Jon Walker finds that “the two documents are almost identical and and sometimes use the exact same wording”…

Walker goes on to note that “at the time Ross’ amendment was submitted many Democratic senators and congressmen were both concerned and confused by Conrad’s co-ops idea. It seemed that Conrad was not sharing with most of his own party what his idea of co-ops would really be, but some how Rep. Ross was provided the document.”

Jane puts together an excellent timeline showing how the behind-the-scenes charade was conducted.

Daily Kos then extends the story by showing how Baucus’ Wellpoint Plan will gut state-level insurance industry regulations:

Max Baucus’ plan had the name of Liz Fowler, a former WellPoint VP who now works for the Finance Committee, in the metadata. When you have WellPoint personnel instrumental in writing the laws, you get little provisions like this:

Interstate Sale of Insurance. Starting in 2015, states may form “health care choice compacts” to allow for the purchase of non-group health insurance across state lines. Such compacts may exist between two or more states. Once compacts have been formed, insurers would be allowed to sell policies in any state participating in the compact. Insurers selling policies through a compact would only be subject to the laws and regulations of the state where the policy is written or issued.

This is something that conservatives have been begging to do for years. Even the most outgunned conservative on a talking head debate can vomit up “let people take their insurance across state lines to increase competition!” It sounds reasonable. But there’s a very good reason why it would quickly turn into a nightmare, and you can see it in the examples of Delaware and South Dakota.

Both of those states have essentially no regulations on credit card companies. When legislation passed allowing banks to issue credit cards across state lines, some states started wildly deregulating their credit card markets in a race to the bottom. South Dakota and Delaware won. And now practically all credit cards are issued from those two states.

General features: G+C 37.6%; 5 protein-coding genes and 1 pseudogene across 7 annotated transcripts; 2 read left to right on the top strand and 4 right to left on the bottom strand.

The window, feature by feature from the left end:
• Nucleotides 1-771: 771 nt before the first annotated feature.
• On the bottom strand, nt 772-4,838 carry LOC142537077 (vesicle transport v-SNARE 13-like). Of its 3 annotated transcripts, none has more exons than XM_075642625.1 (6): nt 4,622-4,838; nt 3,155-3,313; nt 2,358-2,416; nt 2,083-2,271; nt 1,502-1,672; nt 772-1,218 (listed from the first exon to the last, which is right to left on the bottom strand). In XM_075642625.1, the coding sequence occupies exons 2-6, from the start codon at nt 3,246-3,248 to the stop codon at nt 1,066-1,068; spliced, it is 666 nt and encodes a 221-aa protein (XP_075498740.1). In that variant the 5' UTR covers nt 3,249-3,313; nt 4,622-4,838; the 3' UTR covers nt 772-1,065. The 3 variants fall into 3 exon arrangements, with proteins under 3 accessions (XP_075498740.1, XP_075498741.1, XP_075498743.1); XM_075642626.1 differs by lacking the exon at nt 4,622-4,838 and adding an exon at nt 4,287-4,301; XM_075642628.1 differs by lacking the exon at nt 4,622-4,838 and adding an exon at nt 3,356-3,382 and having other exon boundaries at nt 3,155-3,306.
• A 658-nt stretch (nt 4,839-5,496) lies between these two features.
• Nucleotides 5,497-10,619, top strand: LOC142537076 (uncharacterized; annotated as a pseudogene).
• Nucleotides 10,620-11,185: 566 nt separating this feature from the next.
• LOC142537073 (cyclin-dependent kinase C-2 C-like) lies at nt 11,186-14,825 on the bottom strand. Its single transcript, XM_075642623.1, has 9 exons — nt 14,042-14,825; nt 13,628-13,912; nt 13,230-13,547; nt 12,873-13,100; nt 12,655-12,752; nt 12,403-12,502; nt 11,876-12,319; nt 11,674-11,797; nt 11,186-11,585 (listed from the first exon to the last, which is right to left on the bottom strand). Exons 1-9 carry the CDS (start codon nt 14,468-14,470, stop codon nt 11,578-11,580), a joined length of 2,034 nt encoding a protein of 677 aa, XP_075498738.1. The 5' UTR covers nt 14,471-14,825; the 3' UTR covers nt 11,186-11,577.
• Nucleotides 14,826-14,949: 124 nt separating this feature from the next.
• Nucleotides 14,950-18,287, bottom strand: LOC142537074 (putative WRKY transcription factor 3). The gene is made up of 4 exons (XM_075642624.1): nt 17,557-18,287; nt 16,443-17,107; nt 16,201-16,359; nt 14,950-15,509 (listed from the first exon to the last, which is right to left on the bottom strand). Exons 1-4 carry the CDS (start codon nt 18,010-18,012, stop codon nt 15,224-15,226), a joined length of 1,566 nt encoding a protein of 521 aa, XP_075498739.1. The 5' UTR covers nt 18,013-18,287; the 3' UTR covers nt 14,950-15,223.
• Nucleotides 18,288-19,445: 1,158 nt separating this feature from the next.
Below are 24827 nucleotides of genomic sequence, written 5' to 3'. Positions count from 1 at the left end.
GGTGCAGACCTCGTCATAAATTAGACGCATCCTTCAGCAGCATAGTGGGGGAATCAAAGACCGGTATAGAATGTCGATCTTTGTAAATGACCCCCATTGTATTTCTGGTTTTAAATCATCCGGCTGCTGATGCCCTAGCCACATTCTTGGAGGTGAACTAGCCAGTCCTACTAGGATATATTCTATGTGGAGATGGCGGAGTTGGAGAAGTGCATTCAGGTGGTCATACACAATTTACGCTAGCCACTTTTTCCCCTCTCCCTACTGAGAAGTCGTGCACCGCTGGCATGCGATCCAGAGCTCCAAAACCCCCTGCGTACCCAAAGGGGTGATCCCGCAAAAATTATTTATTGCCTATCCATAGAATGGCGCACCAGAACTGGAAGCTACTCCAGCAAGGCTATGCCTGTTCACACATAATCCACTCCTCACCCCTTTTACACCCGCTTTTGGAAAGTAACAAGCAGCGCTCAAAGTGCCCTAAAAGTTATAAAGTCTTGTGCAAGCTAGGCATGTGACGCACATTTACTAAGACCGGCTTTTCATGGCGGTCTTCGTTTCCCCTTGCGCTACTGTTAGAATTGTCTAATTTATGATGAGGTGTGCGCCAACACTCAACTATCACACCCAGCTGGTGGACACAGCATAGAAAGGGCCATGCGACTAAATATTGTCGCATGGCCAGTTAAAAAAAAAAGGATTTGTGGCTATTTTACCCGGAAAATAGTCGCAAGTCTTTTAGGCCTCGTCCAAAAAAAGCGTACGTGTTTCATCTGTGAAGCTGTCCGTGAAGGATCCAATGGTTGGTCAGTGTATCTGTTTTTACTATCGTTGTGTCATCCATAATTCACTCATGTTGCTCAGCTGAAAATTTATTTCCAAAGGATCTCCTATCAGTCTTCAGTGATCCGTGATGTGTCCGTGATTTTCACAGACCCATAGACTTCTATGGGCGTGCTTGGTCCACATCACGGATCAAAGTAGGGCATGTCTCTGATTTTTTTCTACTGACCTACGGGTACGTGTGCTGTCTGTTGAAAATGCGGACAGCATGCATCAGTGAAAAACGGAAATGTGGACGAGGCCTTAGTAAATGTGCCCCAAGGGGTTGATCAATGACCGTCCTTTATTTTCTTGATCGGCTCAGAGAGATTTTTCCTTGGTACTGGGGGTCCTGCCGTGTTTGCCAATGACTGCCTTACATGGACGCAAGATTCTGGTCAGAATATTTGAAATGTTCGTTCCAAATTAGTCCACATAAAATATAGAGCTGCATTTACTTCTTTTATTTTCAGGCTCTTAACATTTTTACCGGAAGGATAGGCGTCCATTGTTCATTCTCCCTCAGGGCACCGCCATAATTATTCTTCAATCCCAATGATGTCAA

So not only is Max doing Wellpoint’s dirty work, he is giving the republicans a dearly sought-after concession. And just what has he gotten from republicans for that bone? As far as I can tell, nothing. Not even one single republican agreeing to sign on to his framework.

Moving on, Consumer Watchdog released a report today criticizing Wellpoint’s Baucus Plan as being a defacto “deregulation of state consumer protection laws”:

A “framework plan” released today by the so-called “Group of Six” Senators negotiating a health reform bill headed by Senator Max Baucus (D-MT) would open the door to gutting state laws. The plan would result in a “race to the bottom” in health care regulation by allowing insurance companies that participate in “health care compacts” to choose the weakest state law to govern all their policies, regardless of which state the policies are sold in. Currently, insurance companies must abide by the state laws of any state where they sell insurance. The Baucus plan resembles an industry proposal carried by Mike Enzi (R-WY) in 2006…

I’m sure we’ll have more details as this story unfolds in Baucus’ haste to sell out become relevant again.